Tuesday, May 23, 2017

Welding Irony, III: A Few Bugs in the System


As we saw yesterday, disconnecting production from consumption is a sure recipe for disaster . . . if you define “disaster” as an avalanche of non-productive debt.  Spending your way out of trouble doesn’t work, even if it looks as if it does in the short run.  In the long run, of course, somebody has to pay the bill, or the system collapses.
Thomas Hobbes: the State is a "Mortall God."
If you’re a Keynesian, of course, there’s nothing to worry about.  Taking a statement by Keynes slightly out of context, but still applicable in this instance, “In the long run, we’re all dead.”  Clever, glib, and the sort of thing you’d expect from someone whose entire system is built on contradiction that can only be hidden for a time by having an absolute faith in the power of government to do anything, i.e., in which the State has become the Hobbesian “Mortall God.”
To recap Rep. Tom Snozzi’s proposal to create jobs rebuilding infrastructure, it embodies at least three fundamental flawed assumptions:
·      The purpose of production is job creation.  This violates Adam Smith’s first principle of economics, “Consumption is the sole end and purpose of all production,” and offends against human dignity by — in the ideal case — forcing people to produce presumably useless goods and services simply to gain income (anyone who doubts this should read Keynes General Theory, III.10.vi, in which he outlines his solution to involuntary unemployment: jobs created to produce goods and services solely to generate income, not for consumption).
·      The only way ordinary people can gain income is to have a wage system job.  This offends against human dignity by denying the natural right of private property; an important policy goal of a Keynesian political economy is the elimination of people who use investment income instead of labor income to meet their consumption needs (ibid., VI.24.ii, “the euthanasia of the rentier”).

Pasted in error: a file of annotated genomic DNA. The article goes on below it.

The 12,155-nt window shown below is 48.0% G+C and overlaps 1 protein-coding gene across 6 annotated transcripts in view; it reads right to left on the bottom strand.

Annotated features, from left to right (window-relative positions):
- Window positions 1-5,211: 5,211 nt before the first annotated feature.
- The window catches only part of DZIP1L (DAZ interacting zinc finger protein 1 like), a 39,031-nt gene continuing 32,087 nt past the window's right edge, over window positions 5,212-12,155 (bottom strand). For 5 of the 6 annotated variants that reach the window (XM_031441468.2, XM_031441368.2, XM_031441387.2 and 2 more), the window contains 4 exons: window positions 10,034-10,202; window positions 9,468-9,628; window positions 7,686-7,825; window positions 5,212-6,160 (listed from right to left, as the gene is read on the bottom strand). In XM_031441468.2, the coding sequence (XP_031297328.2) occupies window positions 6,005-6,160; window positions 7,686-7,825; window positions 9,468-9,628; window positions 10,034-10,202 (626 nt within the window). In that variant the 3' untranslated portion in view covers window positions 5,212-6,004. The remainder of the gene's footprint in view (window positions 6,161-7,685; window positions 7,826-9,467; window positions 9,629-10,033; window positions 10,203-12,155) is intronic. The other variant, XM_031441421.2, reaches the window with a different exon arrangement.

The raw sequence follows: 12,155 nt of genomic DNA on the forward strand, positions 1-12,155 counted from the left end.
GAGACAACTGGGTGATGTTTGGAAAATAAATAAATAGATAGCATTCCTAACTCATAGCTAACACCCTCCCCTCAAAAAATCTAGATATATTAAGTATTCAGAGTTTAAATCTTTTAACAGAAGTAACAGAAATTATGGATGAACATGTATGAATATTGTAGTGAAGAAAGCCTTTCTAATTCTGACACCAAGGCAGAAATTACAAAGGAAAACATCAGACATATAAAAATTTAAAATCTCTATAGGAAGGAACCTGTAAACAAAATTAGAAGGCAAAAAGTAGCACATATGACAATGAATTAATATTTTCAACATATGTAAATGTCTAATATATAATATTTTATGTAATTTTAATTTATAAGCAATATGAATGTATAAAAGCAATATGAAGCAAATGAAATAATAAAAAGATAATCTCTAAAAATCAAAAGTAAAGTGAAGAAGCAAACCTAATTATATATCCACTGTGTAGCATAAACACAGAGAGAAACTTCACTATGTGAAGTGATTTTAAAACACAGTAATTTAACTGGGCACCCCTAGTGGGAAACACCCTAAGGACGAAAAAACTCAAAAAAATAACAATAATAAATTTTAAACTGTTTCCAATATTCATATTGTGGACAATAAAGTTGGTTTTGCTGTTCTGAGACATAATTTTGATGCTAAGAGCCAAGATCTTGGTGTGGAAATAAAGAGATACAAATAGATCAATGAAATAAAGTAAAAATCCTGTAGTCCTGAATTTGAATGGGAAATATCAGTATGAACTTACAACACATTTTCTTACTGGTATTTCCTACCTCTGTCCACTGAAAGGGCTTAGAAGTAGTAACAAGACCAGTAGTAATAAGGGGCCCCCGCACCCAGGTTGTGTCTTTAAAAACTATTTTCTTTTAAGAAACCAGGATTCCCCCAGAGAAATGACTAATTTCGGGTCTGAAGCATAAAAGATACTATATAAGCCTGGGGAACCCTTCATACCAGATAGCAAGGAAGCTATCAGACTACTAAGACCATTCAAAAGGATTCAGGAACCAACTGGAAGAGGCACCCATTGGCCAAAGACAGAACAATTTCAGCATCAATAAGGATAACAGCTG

·      Human labor is the sole factor of production; capital at best only enhances the productivity of labor.  This offends against human dignity by denying the validity of human reason and the evidence of the senses that capital is clearly productive (ibid., I.3.i, Keynes rejected Say’s Law of Markets, that posits production by labor, land, and technology, on the grounds that demand — income — generated by labor is not sufficient to clear all supply, that is, production, ignoring that land and technology are also productive).
Keynes: the State has the right to re-edit the dictionary.
In order to try and make the system work despite the bad principles embodied in Keynesian economics, a few definitions had to be changed, or (as Keynes put it), the dictionary “re-edited.”  Three key concepts especially had to be targeted for change:
·      Liberty/Freedom of Association and Contract.  Instead of a right that permits people to enter into fair contracts for any lawful purpose (i.e., “create money”), liberty now means that people are only free to act in ways that the State finds useful; the State can unilaterally alter the terms of any contract at will (yes, Keynes said that, in the opening passages of his Treatise on Money).
·      Private Property.  Instead of a right inherent in each person, albeit with the exercise socially determined, private property now means a grant of rights from the State, to be defined or abolished as the State sees fit or finds most expedient (General Theory, V.24.iii).
·      Money.  Instead of anything that can be accepted in settlement of a debt (“all things transferred in commerce”), that is, how one person exchanges what he or she produces for what others produce, money is now defined not by what it is, but by what it does.  Because what money does is buy things, money now means a general claim against the wealth of society issued by the State.
Pius XI: Socialism embodies a concept utterly foreign to truth.
The results of the Keynesian re-editing of the dictionary have been disastrous.  Three things, especially, have wreaked havoc on society, and even changed the concept of society itself:
·      Human Personality.  A human person is not someone with inalienable rights to life, liberty, and private property.  Instead, the State determines whether a human being is a person at all, what rights he or she has, and what those rights mean.  (This, as Pope Pius XI noted, is a “concept of society . . . utterly foreign to Christian truth.” — Quadragesimo Anno, § 117.)
·      Justice.  Instead of meaning “rendering to each his or her due,” the premier natural virtue of justice now means “rendering to each what best meets the needs of the State or is most expedient.”
·      Money Creation.  By defining money by its function, separating money creation from production, and claiming the right to alter all contracts at will, the issuer of money — the State — need only consume, not produce, while producers need only produce, not consume.
This, by any objective assessment, is insane.  The problem becomes what to do about it — which we will look at tomorrow.
#30#

No comments: